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(păm`pəz, Span. päm`päs), wide, flat, grassy plains of temperate S South America, c.300,000 sq mi (777,000 sq km), particularly in Argentina and extending into Uruguay. Although the region gradually rises to the west, it appears mostly level. Precipitation decreases from east to west. Trees are found only along watercourses. Covered by grasses whose height varies with the amount of rainfall received, the soil of the pampas is very fertile and supports a thriving pastoral and farming economy. The Pampa, c.250,000 sq mi (647,500 sq km), of central and N Argentina embraces parts of the provinces of Buenos Aires, Santa Fe, Córdoba, and La Pampa. Cattle was first introduced to the region by the Portuguese in the 1550s. Throughout the colonial period under Spain, only a small part of the Pampa was used; economic activity was practically restricted to primitive stock raising for the exportation of hides, tallow, and jerked beef. Herds of cattle roamed freely over the Pampa, and the gauchogaucho
, cowboy of the Argentine and Uruguayan pampas (grasslands). The typical gaucho, a familiar figure in the 18th and 19th cent., was a daring, skillful horseman and plainsman.
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, the Argentine cowboy, was the region's dominant figure in the 18th and early 19th cent. A new economic era was initiated in the second half of the 19th cent., when a growing European market for agricultural products (along with new technology for the shipment of food products) brought immigrant farmers (mostly Italian, Spanish, French and German) to the Pampa. They spread westward with the expansion of the railroad that was built to link the increasing number of ranches with the coast. Settlement spread into the interior, and land was brought under the plow as unfriendly Native Americans were driven out of the region and the gaucho yielded to the farmer. In the 20th cent. agriculture remains the chief economic activity of the Pampa; livestock grazing and wheat growing are found in the drier W Pampa while corn and other grains along with dairying and truck crops are found in the more humid E Pampa. In the seaboard cities of Buenos Aires, La Plata, and Bahía Blanca and in the river ports of Rosarío and Santa Fe are the only considerable industries; meatpacking and food processing are important. The region has a dense transportation network focused on Buenos Aires. The Pampa contains most of Argentina's population.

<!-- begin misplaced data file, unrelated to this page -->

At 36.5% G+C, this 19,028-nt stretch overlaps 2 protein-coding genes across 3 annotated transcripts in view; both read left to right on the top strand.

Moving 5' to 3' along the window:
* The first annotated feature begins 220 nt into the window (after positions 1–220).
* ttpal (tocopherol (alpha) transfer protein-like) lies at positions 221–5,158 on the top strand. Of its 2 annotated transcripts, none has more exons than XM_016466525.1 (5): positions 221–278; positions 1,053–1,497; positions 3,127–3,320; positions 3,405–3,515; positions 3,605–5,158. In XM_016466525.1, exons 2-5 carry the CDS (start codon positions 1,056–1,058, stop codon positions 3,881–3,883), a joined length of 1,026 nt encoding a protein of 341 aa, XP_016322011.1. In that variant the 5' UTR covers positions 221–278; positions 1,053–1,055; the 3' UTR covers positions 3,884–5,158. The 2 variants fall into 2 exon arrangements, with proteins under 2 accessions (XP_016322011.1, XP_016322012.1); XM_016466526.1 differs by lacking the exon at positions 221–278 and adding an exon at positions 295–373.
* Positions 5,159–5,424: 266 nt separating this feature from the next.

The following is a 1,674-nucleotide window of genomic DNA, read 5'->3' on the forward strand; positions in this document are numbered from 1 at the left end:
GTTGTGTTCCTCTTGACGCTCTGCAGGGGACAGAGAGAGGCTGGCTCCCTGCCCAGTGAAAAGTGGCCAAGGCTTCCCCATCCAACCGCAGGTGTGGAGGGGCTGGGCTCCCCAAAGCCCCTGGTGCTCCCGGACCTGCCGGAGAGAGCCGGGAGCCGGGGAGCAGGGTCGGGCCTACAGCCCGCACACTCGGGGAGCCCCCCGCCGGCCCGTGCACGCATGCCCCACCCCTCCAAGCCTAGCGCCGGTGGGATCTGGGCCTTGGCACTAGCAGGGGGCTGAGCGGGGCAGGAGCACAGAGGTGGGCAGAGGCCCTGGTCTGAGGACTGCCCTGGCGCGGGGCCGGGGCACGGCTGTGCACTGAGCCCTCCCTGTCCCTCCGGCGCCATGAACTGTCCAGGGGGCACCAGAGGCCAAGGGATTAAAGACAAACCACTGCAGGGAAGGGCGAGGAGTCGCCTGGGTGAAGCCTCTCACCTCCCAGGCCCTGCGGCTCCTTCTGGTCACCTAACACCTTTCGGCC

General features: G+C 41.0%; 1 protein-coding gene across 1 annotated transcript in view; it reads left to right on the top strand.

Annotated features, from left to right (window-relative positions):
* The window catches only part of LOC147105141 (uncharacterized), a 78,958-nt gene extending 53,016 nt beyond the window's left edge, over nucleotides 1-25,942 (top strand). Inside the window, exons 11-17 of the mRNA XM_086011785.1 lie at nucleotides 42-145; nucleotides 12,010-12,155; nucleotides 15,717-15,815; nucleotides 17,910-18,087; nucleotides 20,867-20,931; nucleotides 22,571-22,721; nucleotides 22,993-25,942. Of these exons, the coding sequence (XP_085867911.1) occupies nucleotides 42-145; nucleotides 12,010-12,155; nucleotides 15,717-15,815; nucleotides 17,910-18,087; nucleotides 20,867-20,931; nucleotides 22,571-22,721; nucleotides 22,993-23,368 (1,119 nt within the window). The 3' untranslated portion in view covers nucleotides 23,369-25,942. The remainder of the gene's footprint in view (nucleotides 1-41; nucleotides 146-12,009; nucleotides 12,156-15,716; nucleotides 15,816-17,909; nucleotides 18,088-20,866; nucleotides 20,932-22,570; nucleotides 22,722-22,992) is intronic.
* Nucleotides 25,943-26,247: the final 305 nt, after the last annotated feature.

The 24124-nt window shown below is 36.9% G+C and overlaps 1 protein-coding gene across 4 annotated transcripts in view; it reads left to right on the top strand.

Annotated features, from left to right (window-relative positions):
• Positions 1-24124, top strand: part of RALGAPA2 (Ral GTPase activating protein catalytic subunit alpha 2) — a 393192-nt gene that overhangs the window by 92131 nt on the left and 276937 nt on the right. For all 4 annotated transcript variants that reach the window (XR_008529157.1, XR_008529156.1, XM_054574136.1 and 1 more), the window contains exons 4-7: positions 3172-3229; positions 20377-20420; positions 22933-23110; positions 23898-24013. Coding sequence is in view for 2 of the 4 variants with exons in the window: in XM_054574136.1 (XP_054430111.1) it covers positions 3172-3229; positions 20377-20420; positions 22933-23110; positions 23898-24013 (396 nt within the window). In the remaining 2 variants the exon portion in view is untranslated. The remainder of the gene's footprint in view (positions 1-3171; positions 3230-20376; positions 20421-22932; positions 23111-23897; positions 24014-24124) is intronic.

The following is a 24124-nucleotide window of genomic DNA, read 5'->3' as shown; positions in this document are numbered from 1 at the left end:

(Spanish term derived from a Quechua Indian word).

(1) The name of several grassy plains in South America. The Pampas proper are a natural region in Argentina extending from 29°–39° S lat. to the Sierra de Córdoba in the west. In the east the pampas are low-lying (30–150 m) with flat sinkholes and ancient valleys. Sandy hills are found in the west, and in the southeast are the Sierra del Tandil and Sierra de la Ventana, rising to 1,250 m. The climate is subtropical, becoming more continental to the west. The average January temperature ranges from 19° to 24°C, and the average July temperature varies from 6° to 10°C. In the east the precipitation falls evenly throughout the year, averaging 800–950 mm annually; the west receives 300–500 mm of rain, falling in summer. Strong southerly winds, called pamperos, are typical.